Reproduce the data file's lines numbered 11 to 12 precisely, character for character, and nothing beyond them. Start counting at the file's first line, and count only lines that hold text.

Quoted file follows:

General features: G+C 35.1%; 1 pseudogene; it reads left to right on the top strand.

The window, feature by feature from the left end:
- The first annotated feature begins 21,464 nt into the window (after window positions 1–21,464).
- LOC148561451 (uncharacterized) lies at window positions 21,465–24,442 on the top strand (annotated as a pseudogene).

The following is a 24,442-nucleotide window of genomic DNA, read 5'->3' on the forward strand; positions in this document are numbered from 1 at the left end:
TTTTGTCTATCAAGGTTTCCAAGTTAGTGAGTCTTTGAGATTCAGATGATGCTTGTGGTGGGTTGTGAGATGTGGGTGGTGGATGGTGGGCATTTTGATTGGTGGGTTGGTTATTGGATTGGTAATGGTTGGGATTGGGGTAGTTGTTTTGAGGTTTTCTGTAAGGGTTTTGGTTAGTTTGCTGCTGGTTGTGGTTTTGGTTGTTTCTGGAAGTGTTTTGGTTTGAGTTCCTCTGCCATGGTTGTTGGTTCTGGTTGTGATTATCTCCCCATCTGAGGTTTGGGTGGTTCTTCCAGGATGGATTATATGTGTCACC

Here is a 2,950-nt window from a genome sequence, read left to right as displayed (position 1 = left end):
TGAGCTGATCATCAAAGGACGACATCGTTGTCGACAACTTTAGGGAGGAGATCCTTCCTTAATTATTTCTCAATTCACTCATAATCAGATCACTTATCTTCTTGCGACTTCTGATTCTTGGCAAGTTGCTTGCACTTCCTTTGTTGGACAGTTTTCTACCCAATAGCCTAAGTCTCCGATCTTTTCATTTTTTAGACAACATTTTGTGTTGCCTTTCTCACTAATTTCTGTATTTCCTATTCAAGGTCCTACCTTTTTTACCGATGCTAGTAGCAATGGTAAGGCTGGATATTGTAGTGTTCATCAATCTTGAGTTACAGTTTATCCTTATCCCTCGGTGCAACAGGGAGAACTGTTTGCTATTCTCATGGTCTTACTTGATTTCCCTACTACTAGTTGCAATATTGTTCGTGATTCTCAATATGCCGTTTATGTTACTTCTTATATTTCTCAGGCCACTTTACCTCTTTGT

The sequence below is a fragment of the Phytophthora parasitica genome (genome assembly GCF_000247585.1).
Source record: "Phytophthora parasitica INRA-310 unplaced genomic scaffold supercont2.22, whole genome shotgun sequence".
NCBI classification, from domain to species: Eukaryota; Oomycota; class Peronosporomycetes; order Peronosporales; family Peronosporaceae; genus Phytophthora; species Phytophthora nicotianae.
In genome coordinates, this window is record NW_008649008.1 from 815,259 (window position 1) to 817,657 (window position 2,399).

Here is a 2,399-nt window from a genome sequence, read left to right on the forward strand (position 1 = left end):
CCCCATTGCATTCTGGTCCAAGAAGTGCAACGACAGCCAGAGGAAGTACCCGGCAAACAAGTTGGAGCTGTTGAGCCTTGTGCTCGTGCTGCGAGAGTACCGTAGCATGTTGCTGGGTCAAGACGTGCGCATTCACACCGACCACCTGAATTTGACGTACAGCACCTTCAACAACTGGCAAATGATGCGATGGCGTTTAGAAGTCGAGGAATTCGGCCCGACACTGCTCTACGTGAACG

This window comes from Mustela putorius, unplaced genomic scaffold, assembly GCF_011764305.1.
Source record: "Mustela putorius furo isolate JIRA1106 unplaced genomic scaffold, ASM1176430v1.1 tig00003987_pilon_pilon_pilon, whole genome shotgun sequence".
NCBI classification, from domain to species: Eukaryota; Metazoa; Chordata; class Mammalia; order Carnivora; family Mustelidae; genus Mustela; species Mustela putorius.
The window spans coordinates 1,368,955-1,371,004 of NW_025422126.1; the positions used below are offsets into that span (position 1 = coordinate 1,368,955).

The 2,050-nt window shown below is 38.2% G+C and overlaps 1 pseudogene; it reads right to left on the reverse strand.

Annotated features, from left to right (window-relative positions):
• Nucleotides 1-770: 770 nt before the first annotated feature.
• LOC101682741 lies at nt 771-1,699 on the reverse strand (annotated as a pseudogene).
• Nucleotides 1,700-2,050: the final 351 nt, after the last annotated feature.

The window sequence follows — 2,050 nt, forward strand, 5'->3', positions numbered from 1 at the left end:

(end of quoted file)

NCBI classification, from domain to species: Eukaryota; Oomycota; class Peronosporomycetes; order Peronosporales; family Peronosporaceae; genus Phytophthora; species Phytophthora nicotianae.
In genome coordinates, this window is record NW_008649008.1 from 815,259 (window position 1) to 817,657 (window position 2,399).